Where there’s a will, there’s a way

When one envisions building the most technologically advanced, efficient, and cost effective terminal in the United States, the path to that goal may not necessarily be straightforward.

But at the end of the journey, when you are able to say you have achieved your goals, you most likely will feel it was all worth it. Long Beach Container Terminal (LBCT) is writing the future, together with ABB, by being the first fully automated container terminal in the United States.

Anthony Otto, President of LBCT, relates that he started on the project to develop and build the terminal about ten years ago. “When it all started, it took many different forms, and it did not look exactly like this,” he says, pointing out that his terminal has been in commercial operation for about one and half years now. But the vision was always clear: “What we have achieved here is a paradigm shift in our industry, here in Southern California and in the United States,” he says. The terminal is fully automated, and operated in a completely different way than the conventional terminals surrounding the new crown jewel of US container terminals.

What we have achieved here is a paradigm shift in our industry, here in Southern California and in the United States.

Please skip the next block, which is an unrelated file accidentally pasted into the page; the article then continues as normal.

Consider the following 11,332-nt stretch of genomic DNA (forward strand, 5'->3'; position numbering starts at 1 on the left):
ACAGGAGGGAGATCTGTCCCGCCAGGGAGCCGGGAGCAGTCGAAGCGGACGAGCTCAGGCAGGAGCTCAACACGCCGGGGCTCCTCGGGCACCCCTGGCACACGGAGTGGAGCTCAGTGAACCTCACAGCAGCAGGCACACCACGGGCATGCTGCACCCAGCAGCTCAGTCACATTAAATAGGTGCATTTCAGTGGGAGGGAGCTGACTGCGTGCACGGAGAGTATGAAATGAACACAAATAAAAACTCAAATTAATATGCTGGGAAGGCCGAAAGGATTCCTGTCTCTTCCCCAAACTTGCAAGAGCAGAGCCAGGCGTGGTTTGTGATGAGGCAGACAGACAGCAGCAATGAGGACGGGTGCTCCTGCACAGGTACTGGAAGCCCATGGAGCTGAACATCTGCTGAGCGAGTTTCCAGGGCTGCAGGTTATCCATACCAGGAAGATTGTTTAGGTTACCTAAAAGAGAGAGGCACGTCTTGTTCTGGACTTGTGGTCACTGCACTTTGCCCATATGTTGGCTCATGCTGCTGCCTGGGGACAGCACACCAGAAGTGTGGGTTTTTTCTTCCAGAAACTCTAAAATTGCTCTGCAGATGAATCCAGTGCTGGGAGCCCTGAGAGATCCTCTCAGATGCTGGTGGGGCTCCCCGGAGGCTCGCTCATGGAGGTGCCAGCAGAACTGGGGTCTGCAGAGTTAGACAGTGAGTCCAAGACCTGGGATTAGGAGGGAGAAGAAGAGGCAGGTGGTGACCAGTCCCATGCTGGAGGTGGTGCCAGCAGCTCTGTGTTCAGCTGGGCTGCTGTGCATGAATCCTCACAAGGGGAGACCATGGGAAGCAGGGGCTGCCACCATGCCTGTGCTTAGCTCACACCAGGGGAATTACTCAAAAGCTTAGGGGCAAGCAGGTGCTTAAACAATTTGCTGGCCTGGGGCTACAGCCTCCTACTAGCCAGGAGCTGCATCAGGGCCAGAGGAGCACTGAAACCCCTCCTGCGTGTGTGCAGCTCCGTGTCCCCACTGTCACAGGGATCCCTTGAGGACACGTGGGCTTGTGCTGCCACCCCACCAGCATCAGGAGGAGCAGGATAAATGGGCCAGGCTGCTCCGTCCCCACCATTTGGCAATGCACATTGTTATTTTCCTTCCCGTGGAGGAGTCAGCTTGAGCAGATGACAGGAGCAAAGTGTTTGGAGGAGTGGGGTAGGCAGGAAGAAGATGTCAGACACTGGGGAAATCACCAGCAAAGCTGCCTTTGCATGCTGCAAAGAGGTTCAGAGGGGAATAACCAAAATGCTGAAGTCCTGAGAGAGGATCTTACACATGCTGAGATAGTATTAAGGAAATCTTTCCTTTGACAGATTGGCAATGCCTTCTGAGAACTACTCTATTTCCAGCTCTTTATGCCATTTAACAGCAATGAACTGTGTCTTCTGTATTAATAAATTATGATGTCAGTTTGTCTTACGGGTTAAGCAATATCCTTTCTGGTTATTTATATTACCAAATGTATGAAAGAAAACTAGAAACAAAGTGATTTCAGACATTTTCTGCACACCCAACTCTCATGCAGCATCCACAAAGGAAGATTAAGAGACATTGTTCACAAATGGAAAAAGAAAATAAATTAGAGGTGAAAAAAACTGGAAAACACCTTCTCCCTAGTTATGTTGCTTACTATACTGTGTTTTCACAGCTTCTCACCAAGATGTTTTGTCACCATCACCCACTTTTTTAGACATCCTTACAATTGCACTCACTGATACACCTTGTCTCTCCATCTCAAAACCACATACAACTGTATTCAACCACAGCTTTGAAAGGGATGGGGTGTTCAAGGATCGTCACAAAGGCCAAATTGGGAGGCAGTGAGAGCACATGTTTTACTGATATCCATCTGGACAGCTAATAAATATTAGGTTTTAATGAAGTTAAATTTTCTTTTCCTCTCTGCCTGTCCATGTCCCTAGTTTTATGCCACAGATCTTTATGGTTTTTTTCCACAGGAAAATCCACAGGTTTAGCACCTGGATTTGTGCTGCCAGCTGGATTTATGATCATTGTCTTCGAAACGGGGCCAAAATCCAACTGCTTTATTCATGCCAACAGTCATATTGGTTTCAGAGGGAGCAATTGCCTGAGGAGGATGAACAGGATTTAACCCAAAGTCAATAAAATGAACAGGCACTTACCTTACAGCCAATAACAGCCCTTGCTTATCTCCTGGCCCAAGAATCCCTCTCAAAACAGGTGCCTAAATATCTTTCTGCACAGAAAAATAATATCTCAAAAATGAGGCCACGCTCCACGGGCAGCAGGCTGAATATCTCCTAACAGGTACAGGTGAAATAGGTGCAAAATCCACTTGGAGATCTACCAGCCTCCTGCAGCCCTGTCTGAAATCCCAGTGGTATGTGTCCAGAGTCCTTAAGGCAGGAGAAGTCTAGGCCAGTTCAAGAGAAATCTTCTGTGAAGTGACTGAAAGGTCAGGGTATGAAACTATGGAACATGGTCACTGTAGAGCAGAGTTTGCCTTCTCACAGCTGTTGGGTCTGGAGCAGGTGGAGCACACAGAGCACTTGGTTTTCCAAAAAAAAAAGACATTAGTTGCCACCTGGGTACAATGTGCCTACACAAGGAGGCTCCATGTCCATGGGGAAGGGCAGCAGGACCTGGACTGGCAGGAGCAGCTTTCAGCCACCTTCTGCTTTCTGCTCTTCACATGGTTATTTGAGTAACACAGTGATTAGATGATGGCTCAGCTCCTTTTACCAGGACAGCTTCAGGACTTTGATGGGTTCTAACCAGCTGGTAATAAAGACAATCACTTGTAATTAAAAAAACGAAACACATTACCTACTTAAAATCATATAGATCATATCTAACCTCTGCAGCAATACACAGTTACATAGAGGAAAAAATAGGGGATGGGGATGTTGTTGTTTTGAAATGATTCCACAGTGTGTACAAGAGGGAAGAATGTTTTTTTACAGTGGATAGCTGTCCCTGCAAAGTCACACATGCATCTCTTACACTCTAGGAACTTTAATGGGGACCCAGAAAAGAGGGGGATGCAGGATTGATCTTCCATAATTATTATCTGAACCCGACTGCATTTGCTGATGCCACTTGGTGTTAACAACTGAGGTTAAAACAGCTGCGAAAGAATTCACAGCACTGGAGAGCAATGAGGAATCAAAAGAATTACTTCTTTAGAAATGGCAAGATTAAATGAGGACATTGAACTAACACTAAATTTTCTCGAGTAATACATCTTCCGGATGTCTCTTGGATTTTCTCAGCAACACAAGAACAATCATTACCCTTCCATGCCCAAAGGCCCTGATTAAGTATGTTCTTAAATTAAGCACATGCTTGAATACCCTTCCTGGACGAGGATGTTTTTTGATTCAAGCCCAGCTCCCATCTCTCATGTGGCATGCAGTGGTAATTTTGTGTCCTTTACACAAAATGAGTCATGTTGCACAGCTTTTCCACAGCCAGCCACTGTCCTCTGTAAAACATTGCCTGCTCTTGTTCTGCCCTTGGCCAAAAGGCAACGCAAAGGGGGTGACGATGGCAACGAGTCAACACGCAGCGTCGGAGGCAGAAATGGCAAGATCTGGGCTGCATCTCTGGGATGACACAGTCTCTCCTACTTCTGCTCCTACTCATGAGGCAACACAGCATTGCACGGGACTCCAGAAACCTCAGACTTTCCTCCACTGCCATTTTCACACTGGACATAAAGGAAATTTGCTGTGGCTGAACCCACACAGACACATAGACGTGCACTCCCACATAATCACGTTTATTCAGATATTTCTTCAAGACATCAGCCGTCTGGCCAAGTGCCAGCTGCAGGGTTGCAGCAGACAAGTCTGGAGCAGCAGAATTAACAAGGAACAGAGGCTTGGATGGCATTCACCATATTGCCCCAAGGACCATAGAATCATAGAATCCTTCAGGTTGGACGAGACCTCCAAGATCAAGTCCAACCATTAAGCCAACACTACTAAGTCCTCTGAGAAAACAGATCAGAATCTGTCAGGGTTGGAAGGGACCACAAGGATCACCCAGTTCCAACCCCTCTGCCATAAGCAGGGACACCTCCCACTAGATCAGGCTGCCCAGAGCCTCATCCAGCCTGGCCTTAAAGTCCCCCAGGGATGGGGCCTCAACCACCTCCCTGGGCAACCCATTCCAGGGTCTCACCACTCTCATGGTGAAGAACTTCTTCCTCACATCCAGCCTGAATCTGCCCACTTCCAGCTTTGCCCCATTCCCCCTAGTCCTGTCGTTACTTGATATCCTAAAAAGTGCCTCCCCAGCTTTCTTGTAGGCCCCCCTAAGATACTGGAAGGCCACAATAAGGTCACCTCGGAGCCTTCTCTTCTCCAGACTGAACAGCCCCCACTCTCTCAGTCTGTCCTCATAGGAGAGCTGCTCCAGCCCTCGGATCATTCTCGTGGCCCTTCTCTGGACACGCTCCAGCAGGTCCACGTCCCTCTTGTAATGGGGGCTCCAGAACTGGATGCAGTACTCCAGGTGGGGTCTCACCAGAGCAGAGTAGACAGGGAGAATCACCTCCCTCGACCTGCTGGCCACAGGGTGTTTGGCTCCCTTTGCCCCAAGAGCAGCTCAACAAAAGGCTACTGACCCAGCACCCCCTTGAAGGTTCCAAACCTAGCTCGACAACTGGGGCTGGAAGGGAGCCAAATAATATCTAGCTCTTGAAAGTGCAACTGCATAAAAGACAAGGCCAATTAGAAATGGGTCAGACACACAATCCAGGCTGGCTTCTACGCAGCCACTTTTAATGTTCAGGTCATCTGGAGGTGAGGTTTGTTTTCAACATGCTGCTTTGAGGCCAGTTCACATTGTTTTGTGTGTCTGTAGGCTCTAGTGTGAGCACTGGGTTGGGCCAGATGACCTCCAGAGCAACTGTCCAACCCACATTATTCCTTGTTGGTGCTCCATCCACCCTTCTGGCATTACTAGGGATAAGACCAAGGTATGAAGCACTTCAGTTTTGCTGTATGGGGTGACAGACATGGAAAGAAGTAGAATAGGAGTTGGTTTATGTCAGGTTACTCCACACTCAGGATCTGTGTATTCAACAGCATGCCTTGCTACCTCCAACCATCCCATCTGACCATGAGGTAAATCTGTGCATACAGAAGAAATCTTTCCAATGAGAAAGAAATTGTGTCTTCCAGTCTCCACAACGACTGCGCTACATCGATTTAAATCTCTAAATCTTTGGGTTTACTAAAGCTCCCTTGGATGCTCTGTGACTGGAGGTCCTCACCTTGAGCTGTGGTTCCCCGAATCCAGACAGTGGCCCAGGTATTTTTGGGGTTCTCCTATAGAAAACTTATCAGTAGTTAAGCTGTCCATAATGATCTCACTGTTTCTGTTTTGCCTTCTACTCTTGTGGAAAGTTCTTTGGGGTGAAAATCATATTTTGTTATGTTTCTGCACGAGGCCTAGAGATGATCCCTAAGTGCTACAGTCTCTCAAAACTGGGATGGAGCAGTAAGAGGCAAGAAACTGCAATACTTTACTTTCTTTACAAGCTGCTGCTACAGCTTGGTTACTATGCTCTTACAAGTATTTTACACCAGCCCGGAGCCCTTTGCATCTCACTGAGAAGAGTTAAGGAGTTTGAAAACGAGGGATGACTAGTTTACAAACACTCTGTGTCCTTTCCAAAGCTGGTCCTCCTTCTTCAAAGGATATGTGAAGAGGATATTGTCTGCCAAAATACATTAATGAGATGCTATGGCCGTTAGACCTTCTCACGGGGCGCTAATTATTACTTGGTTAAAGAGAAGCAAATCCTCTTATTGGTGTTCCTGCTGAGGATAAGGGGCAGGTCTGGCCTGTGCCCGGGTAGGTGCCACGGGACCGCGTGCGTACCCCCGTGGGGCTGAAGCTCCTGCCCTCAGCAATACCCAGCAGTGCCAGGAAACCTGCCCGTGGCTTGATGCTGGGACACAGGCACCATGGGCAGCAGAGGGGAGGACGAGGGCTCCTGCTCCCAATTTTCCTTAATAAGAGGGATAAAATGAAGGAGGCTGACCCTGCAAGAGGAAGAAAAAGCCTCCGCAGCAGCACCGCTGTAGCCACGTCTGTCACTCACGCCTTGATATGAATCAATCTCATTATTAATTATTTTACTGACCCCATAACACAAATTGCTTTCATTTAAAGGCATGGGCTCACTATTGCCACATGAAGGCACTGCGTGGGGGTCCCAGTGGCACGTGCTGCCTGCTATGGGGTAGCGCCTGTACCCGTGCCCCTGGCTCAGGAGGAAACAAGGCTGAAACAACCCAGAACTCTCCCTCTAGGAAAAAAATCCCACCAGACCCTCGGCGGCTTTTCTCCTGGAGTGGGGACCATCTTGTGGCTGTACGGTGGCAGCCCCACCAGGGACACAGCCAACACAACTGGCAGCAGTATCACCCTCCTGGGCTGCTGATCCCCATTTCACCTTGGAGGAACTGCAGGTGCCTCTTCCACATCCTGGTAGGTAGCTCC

When meeting Mr. Otto and his crew at the new terminal, it is easy to see that everyone working at LBCT is proud of their workplace and the achievements they have accomplished. It seems that being part of a truly ground-breaking effort creates strong bonds between the people who share that experience. Perhaps they have formed the dream team that will ensure the success of the terminal for years to come?


At the forefront of technology
Otto says his team searched for the best technologies and travelled the world to see different solutions in operation. The ultimate goal was to find the best possible solution for their new terminal, and to be able to build a terminal at the absolute forefront of technology.

It soon became evident that automation was the way to go, and as a result, LBCT became the first fully automated terminal in the US, employing automated cranes and automatic horizontal transportation.

When it comes to crane automation, the choice of partner to undertake this major development was clear early on – the partner would be ABB. “ABB has the necessary experience, and they are the leading supplier of container terminal automation,” Otto confirms.